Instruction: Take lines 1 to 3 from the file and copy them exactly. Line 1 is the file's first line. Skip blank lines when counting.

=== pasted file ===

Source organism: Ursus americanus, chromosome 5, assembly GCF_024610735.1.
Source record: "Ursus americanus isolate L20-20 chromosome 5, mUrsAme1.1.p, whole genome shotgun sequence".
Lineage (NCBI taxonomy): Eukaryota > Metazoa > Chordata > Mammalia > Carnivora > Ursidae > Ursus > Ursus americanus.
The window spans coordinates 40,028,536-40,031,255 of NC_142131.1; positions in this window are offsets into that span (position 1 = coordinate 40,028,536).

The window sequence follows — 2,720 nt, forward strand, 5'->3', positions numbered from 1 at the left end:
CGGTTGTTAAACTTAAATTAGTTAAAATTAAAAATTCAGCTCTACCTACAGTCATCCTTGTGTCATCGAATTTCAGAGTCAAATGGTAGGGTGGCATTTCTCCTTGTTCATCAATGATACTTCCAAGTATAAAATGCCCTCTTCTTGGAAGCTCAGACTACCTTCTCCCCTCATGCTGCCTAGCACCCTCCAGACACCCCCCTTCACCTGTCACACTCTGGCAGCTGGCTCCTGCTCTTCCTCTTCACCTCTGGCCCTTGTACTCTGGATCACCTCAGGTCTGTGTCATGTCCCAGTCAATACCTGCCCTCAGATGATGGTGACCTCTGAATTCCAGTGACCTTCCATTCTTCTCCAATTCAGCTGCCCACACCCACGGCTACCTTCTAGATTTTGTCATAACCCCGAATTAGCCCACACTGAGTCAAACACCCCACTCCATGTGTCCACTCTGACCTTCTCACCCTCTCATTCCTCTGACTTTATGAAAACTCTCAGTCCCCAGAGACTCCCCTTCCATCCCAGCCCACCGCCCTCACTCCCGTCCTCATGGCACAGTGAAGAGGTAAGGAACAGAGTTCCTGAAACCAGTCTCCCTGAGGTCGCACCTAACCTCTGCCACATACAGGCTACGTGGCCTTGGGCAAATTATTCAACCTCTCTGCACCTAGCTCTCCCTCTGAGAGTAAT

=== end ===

Source organism: Ursus americanus, chromosome 5, assembly GCF_024610735.1.
Source record: "Ursus americanus isolate L20-20 chromosome 5, mUrsAme1.1.p, whole genome shotgun sequence".
Lineage (NCBI taxonomy): Eukaryota > Metazoa > Chordata > Mammalia > Carnivora > Ursidae > Ursus > Ursus americanus.